Portugal Itinerary Part 3: 3 Days in Lagos
Day 5-7: Lagos
3-Day Lagos Itinerary
How to Get to Lagos:
You can get to Lagos by bus or train. I recommend the bus, because it is direct, vs the train which requires a connection. It takes 3 hr 45 min to get there, and costs 19€. You can book your ticket in advance here.
Learn from my mistake, and make sure to give yourself EXTRA time to get to the Sete Rio bus station. You likely cannot walk there, and will need to take the metro from the Jardim Zoologico station. We realized this too late, missed our pre-booked bus, and had to book the next one!
Another option to get to Lagos from Lisbon (or vice versa) is through Heaps of Tours (check out their Instagram page here). Fabio is from Lagos, but lives and works in Lisbon, so has the best recommendations for both places. He recently started Heaps of Tours to bring travelers between Lagos and Lisbon, taking a few scenic stops along the way!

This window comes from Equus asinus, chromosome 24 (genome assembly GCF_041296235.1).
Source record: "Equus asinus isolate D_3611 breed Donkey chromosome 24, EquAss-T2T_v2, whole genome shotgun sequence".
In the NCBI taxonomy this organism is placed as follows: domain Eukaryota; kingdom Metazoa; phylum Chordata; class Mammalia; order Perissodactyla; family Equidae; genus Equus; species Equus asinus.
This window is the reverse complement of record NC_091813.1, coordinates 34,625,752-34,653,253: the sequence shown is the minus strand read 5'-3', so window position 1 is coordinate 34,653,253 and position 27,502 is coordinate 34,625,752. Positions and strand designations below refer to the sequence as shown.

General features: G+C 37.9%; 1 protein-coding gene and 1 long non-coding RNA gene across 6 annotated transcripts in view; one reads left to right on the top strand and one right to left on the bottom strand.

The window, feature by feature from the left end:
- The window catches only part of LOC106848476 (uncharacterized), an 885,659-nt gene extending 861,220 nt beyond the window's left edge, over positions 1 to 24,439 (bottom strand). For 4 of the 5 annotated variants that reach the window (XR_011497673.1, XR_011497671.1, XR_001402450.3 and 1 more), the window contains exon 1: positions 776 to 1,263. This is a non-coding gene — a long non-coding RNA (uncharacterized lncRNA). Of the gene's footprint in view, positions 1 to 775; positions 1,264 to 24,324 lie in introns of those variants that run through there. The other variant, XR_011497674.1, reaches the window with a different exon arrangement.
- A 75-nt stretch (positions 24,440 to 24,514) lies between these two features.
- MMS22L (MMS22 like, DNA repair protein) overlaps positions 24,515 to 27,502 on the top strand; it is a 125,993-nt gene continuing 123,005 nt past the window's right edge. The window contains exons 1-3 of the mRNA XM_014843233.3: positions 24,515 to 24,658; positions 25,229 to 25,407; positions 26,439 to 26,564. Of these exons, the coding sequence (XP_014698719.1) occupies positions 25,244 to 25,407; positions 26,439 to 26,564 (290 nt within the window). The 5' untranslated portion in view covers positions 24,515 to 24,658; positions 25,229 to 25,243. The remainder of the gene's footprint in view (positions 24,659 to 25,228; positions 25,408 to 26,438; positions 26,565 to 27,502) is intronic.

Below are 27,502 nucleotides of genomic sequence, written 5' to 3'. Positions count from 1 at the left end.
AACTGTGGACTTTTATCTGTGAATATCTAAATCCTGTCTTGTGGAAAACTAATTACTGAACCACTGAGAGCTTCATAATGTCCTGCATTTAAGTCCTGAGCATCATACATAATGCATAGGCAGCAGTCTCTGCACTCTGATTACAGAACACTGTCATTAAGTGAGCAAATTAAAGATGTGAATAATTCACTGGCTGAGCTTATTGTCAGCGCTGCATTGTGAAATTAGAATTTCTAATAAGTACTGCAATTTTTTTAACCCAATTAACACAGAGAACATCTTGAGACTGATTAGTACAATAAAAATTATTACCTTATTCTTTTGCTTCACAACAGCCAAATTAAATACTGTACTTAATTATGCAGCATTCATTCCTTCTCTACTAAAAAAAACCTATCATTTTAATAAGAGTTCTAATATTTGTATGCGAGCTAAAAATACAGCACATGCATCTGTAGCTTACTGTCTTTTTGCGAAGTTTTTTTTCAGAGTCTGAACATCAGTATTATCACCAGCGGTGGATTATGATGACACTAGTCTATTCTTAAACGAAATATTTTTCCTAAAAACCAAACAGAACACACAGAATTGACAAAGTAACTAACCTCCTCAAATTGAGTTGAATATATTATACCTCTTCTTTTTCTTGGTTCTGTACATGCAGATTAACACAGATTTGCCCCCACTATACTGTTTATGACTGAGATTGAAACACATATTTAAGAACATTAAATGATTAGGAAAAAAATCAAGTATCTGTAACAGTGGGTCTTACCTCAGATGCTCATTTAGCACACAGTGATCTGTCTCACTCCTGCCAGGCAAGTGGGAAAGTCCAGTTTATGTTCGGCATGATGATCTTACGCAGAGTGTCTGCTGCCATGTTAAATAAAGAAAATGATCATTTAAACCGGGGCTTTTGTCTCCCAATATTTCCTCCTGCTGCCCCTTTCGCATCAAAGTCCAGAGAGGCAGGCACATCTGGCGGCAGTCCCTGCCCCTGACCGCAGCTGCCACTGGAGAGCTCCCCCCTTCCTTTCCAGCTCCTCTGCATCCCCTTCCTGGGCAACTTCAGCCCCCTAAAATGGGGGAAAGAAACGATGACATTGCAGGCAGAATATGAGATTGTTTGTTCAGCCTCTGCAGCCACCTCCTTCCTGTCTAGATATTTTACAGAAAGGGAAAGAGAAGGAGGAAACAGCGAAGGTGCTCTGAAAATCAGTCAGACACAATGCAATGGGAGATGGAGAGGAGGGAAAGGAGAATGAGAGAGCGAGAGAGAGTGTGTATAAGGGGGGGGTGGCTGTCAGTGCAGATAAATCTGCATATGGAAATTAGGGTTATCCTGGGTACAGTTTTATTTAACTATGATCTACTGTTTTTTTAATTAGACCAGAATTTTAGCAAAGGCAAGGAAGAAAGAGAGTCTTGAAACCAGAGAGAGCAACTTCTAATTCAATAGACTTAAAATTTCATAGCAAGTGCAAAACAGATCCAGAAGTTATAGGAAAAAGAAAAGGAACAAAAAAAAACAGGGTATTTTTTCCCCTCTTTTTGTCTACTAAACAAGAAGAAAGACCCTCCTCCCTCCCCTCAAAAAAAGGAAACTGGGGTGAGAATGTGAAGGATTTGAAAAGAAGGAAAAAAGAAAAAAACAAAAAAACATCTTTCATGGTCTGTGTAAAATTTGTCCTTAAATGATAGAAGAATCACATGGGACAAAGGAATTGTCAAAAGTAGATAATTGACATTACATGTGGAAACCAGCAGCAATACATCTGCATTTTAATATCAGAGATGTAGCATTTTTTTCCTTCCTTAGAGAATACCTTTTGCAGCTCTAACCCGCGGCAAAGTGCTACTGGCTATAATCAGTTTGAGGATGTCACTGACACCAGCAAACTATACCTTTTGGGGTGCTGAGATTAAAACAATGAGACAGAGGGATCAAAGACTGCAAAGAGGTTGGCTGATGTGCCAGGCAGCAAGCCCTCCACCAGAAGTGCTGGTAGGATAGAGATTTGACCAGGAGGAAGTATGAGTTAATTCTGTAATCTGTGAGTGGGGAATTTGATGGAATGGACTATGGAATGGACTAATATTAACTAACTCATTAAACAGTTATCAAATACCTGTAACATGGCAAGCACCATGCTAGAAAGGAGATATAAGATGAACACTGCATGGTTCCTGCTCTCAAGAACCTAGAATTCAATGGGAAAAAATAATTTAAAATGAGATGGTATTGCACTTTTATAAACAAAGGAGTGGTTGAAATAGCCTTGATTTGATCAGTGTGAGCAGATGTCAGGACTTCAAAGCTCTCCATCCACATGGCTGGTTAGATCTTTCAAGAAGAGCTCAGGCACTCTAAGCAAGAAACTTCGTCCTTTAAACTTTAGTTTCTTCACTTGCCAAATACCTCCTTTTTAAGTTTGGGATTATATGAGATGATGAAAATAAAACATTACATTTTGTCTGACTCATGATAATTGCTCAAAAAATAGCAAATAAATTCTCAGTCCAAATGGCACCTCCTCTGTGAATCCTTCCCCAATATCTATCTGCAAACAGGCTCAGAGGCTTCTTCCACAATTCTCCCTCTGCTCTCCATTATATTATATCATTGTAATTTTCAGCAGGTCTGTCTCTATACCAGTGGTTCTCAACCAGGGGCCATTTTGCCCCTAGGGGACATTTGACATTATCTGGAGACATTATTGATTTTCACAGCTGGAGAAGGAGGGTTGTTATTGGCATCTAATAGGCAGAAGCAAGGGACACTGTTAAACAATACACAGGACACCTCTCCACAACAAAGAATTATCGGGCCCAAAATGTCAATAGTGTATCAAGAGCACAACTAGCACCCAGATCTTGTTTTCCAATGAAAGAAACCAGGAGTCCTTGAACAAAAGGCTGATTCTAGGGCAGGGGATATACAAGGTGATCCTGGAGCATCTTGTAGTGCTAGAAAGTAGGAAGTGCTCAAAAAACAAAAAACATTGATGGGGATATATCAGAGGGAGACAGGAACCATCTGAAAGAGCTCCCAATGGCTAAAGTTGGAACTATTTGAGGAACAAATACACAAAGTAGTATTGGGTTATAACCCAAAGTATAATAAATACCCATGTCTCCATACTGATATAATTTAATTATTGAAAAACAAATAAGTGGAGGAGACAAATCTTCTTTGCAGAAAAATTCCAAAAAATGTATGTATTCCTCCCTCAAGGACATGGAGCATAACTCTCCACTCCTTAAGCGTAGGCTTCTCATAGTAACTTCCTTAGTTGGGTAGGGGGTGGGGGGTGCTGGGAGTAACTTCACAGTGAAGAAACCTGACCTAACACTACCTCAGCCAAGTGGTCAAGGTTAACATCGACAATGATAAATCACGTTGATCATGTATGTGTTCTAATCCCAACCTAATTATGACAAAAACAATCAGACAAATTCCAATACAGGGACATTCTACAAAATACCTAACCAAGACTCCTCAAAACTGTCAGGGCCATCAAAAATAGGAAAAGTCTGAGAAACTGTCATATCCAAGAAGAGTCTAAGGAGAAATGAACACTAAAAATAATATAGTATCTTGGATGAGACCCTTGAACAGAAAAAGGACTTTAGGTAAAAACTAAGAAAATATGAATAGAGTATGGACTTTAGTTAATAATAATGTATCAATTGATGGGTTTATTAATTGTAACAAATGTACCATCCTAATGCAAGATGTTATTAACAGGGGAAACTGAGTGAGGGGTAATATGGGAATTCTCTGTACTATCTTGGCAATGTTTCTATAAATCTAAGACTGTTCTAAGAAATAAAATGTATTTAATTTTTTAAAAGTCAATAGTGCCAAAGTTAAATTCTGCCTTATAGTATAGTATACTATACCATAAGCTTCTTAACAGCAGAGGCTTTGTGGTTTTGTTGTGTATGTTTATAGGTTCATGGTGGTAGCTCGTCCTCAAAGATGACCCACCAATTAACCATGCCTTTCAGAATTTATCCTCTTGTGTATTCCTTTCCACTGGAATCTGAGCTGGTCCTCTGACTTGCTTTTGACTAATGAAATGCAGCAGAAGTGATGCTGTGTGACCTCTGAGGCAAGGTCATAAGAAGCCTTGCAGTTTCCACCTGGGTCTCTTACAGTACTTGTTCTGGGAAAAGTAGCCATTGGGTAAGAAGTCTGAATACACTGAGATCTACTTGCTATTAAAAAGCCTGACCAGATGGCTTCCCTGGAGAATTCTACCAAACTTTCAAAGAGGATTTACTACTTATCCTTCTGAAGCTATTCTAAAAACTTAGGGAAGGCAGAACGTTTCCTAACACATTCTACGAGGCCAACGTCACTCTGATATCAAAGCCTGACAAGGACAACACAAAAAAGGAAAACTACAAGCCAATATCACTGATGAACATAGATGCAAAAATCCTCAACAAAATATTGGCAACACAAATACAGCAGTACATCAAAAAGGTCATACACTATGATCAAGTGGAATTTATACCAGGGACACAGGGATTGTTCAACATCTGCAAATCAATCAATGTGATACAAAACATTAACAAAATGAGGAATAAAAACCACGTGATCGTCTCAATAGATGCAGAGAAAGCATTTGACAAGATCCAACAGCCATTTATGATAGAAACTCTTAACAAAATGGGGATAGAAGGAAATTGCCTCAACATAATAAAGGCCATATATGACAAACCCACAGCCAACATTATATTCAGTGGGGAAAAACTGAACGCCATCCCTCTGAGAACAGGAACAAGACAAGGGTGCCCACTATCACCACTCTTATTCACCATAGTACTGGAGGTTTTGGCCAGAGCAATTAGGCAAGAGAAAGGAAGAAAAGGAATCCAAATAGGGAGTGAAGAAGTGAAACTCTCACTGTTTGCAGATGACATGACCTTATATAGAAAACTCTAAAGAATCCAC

Where to Stay in Lagos:
We stayed at Carvi Beach Hotel. Although this hotel isn’t directly in town, it is only a short walk away, and is located right on the beautiful Praia (beach) Dona Ana! This beach cove is surrounded by cliffs and clear water, and there are hiking trails connected which can guide you to the other surrounding coves and beaches in the area.
Spend the day exploring the coastline on the aforementioned trail. Follow the trail north to stop by Praia do Pinhao, Praia dos Estudantes and Praia da Batata.
For dinner, I highly recommend going to Retiro Da Trindade. This hole in the wall local spot was recommended to us from the staff at our hostel in Lisbon (thanks again, Fabio!) and was hands down the best meal we had in Lagos. So good that we went there for dinner two nights in a row!
Order the steak on a stone- for about $11 USD, you get a huge filet cooked on a hot stone in front of you. You can see our excitement in the below picture:
Day 2 of 3-Day Lagos Itinerary: